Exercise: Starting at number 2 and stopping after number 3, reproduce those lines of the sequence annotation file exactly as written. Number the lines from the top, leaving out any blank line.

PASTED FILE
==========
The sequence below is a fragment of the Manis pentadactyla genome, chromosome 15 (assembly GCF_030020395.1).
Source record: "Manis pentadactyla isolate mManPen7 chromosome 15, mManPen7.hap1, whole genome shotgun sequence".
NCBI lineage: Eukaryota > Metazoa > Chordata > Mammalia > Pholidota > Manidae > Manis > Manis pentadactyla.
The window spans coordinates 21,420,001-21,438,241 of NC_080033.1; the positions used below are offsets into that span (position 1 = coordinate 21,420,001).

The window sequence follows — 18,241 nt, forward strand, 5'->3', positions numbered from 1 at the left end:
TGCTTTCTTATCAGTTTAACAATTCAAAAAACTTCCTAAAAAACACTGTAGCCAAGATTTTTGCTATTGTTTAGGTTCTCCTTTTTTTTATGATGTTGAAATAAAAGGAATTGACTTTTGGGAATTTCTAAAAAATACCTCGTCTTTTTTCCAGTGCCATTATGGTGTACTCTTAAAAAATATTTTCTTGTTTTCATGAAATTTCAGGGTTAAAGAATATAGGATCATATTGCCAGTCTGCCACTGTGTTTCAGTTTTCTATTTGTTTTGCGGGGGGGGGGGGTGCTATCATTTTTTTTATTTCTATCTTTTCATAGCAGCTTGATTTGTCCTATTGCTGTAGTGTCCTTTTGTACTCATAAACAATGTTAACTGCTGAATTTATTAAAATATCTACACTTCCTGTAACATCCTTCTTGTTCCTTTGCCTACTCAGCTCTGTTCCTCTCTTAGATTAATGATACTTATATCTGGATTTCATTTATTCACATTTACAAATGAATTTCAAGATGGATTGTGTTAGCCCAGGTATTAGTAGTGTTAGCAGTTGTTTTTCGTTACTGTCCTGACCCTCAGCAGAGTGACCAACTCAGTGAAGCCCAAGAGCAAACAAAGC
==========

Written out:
Source record: "Manis pentadactyla isolate mManPen7 chromosome 15, mManPen7.hap1, whole genome shotgun sequence".
NCBI lineage: Eukaryota > Metazoa > Chordata > Mammalia > Pholidota > Manidae > Manis > Manis pentadactyla.